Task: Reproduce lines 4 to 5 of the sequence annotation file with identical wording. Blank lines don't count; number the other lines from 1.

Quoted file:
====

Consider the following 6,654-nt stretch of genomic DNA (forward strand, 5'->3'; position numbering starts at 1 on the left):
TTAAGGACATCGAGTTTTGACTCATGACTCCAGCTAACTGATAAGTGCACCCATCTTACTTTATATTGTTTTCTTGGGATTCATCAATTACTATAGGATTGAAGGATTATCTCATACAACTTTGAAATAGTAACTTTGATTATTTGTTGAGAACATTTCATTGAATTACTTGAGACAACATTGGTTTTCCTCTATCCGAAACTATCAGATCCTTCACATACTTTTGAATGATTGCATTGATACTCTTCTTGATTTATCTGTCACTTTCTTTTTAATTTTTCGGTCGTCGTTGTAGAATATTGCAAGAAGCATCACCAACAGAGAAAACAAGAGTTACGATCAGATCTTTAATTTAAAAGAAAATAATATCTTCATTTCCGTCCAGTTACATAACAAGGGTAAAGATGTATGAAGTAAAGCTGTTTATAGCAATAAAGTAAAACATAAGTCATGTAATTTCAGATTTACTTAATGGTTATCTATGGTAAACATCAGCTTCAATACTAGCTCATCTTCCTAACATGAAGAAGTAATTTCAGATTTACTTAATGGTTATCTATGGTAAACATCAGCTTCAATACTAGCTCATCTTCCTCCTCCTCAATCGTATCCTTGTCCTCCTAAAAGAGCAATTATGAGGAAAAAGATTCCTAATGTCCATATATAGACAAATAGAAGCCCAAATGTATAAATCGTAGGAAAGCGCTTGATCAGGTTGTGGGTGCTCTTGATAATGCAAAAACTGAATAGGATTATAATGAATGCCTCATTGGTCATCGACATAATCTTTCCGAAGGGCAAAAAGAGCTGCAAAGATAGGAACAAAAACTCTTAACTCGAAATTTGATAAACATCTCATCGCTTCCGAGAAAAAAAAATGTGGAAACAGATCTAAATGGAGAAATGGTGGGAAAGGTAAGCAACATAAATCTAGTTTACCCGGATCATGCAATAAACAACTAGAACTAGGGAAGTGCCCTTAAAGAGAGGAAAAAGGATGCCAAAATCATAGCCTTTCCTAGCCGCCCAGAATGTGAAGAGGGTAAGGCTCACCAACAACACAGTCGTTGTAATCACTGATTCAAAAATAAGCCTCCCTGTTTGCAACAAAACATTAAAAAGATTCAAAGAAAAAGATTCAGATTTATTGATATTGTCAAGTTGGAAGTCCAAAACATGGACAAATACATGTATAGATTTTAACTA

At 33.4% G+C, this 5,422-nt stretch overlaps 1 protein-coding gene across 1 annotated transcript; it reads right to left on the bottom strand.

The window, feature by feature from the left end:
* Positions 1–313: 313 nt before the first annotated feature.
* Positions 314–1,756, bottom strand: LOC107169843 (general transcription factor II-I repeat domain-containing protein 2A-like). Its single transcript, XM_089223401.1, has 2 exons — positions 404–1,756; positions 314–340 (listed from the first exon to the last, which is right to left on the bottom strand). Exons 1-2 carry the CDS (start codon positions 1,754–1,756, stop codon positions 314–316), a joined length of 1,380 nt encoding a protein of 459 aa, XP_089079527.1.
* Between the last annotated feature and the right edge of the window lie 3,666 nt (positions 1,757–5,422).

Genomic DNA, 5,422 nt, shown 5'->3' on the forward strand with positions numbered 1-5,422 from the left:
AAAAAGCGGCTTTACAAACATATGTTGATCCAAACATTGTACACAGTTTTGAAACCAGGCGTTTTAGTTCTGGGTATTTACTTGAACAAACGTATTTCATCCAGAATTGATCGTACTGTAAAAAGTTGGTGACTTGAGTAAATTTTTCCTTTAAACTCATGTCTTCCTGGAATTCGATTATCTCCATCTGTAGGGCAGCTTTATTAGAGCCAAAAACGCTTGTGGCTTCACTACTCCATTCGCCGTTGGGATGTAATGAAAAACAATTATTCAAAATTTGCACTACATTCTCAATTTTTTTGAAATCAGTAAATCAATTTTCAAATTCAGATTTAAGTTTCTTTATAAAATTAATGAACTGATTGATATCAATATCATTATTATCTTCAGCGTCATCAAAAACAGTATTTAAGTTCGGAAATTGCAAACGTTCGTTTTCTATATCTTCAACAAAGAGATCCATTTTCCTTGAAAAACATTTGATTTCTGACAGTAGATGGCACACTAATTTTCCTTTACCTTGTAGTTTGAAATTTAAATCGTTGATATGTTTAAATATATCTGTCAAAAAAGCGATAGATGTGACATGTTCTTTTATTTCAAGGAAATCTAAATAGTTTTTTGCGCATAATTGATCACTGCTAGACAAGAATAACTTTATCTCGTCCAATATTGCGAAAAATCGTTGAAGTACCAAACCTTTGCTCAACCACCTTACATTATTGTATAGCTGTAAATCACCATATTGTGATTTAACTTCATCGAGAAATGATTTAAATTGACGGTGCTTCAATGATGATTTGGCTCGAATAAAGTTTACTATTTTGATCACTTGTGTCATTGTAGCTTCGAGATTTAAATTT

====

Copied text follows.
The window, feature by feature from the left end:
* Positions 1–313: 313 nt before the first annotated feature.